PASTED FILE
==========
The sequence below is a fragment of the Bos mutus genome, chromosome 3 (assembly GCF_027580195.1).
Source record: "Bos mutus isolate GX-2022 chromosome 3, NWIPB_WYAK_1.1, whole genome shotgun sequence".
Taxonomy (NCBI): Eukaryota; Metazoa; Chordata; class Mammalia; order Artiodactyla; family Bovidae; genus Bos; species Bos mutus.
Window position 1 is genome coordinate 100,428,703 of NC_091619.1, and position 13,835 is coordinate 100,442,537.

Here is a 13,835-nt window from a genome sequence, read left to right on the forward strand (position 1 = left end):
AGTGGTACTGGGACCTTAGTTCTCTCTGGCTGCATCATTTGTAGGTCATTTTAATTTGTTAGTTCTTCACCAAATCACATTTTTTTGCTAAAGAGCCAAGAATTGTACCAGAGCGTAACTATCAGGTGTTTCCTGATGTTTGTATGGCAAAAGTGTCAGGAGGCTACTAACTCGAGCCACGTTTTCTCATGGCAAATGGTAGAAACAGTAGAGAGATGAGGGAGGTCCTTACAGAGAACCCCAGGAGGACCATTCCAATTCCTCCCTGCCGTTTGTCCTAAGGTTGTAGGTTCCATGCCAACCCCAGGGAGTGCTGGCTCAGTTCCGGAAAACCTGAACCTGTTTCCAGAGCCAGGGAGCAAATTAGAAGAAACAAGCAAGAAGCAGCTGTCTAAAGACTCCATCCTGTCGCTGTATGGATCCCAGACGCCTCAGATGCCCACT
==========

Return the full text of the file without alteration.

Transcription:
The sequence below is a fragment of the Bos mutus genome, chromosome 3 (assembly GCF_027580195.1).
Source record: "Bos mutus isolate GX-2022 chromosome 3, NWIPB_WYAK_1.1, whole genome shotgun sequence".
Taxonomy (NCBI): Eukaryota; Metazoa; Chordata; class Mammalia; order Artiodactyla; family Bovidae; genus Bos; species Bos mutus.
Window position 1 is genome coordinate 100,428,703 of NC_091619.1, and position 13,835 is coordinate 100,442,537.

Here is a 13,835-nt window from a genome sequence, read left to right on the forward strand (position 1 = left end):
AGTGGTACTGGGACCTTAGTTCTCTCTGGCTGCATCATTTGTAGGTCATTTTAATTTGTTAGTTCTTCACCAAATCACATTTTTTTGCTAAAGAGCCAAGAATTGTACCAGAGCGTAACTATCAGGTGTTTCCTGATGTTTGTATGGCAAAAGTGTCAGGAGGCTACTAACTCGAGCCACGTTTTCTCATGGCAAATGGTAGAAACAGTAGAGAGATGAGGGAGGTCCTTACAGAGAACCCCAGGAGGACCATTCCAATTCCTCCCTGCCGTTTGTCCTAAGGTTGTAGGTTCCATGCCAACCCCAGGGAGTGCTGGCTCAGTTCCGGAAAACCTGAACCTGTTTCCAGAGCCAGGGAGCAAATTAGAAGAAACAAGCAAGAAGCAGCTGTCTAAAGACTCCATCCTGTCGCTGTATGGATCCCAGACGCCTCAGATGCCCACT